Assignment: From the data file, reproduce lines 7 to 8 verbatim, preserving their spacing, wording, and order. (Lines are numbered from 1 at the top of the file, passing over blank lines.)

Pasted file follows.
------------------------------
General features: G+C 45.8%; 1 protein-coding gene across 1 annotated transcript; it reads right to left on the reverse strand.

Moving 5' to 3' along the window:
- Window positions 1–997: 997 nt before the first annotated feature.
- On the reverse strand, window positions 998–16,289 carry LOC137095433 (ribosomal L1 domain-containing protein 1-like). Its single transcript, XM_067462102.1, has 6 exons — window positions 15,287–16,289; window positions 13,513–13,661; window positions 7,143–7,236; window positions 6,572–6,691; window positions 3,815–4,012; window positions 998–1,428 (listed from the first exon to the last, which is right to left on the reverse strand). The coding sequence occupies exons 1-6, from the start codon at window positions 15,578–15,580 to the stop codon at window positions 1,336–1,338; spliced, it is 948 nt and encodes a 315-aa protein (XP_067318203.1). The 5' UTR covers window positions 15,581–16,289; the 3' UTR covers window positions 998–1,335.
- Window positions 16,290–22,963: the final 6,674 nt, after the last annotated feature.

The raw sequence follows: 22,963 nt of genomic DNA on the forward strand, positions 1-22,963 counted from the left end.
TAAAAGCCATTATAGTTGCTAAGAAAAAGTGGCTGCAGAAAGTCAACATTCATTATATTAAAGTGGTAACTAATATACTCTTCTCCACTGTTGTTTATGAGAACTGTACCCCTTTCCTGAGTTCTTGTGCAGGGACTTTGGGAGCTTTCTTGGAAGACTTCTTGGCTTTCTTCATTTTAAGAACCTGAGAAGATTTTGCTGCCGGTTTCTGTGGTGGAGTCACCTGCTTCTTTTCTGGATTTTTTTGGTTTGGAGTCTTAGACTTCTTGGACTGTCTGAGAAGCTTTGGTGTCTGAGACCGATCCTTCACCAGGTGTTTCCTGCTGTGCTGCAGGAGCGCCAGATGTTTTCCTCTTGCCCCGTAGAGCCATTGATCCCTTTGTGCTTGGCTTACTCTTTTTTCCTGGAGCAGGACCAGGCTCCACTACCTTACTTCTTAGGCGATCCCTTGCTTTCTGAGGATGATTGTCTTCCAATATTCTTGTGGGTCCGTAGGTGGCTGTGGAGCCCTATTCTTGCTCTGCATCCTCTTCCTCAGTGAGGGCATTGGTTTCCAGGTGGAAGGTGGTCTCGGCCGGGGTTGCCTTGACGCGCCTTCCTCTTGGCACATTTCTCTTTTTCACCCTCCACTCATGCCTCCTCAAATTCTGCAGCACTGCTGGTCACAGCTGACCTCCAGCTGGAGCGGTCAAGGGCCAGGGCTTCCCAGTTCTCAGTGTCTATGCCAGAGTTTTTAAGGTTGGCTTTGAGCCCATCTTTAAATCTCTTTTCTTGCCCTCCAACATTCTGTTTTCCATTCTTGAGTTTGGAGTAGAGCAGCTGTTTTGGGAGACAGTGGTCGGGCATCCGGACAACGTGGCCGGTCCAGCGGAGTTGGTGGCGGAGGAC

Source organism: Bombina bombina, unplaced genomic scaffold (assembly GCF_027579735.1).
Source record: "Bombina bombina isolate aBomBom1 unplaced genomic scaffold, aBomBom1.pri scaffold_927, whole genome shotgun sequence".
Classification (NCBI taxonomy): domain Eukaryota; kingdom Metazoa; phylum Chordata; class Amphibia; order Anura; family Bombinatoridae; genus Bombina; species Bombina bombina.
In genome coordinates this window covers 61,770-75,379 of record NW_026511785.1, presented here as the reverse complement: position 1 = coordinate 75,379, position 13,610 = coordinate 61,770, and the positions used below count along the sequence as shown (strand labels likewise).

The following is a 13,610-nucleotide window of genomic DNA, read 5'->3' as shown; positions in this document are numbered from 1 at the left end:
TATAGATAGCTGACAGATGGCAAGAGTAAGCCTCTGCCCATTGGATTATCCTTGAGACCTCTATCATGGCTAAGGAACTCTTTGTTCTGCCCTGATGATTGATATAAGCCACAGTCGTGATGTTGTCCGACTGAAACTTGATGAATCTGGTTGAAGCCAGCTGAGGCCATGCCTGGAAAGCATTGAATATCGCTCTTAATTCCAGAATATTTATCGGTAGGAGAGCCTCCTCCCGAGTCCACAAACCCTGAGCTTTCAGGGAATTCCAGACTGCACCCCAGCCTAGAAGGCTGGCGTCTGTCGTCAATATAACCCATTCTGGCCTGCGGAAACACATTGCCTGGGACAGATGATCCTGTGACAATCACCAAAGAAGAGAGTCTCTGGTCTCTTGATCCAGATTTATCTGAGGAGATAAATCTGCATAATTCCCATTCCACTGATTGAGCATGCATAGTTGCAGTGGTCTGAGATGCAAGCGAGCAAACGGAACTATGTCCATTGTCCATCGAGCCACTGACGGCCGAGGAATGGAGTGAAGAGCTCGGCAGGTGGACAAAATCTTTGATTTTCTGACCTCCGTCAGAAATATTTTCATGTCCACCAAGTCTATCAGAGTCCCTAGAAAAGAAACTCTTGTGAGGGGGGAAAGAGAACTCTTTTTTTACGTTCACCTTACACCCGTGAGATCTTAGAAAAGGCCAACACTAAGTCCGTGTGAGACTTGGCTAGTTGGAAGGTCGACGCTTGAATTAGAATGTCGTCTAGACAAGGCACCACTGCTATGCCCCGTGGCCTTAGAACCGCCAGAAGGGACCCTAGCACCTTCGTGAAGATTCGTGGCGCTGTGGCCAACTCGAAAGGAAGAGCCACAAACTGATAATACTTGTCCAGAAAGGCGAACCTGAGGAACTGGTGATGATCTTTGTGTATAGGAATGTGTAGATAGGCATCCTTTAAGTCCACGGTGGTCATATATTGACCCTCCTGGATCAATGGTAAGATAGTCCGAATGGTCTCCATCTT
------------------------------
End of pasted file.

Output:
TAAAAGCCATTATAGTTGCTAAGAAAAAGTGGCTGCAGAAAGTCAACATTCATTATATTAAAGTGGTAACTAATATACTCTTCTCCACTGTTGTTTATGAGAACTGTACCCCTTTCCTGAGTTCTTGTGCAGGGACTTTGGGAGCTTTCTTGGAAGACTTCTTGGCTTTCTTCATTTTAAGAACCTGAGAAGATTTTGCTGCCGGTTTCTGTGGTGGAGTCACCTGCTTCTTTTCTGGATTTTTTTGGTTTGGAGTCTTAGACTTCTTGGACTGTCTGAGAAGCTTTGGTGTCTGAGACCGATCCTTCACCAGGTGTTTCCTGCTGTGCTGCAGGAGCGCCAGATGTTTTCCTCTTGCCCCGTAGAGCCATTGATCCCTTTGTGCTTGGCTTACTCTTTTTTCCTGGAGCAGGACCAGGCTCCACTACCTTACTTCTTAGGCGATCCCTTGCTTTCTGAGGATGATTGTCTTCCAATATTCTTGTGGGTCCGTAGGTGGCTGTGGAGCCCTATTCTTGCTCTGCATCCTCTTCCTCAGTGAGGGCATTGGTTTCCAGGTGGAAGGTGGTCTCGGCCGGGGTTGCCTTGACGCGCCTTCCTCTTGGCACATTTCTCTTTTTCACCCTCCACTCATGCCTCCTCAAATTCTGCAGCACTGCTGGTCACAGCTGACCTCCAGCTGGAGCGGTCAAGGGCCAGGGCTTCCCAGTTCTCAGTGTCTATGCCAGAGTTTTTAAGGTTGGCTTTGAGCCCATCTTTAAATCTCTTTTCTTGCCCTCCAACATTCTGTTTTCCATTCTTGAGTTTGGAGTAGAGCAGCTGTTTTGGGAGACAGTGGTCGGGCATCCGGACAACGTGGCCGGTCCAGCGGAGTTGGTGGCGGAGGAC

Source organism: Bombina bombina, unplaced genomic scaffold (assembly GCF_027579735.1).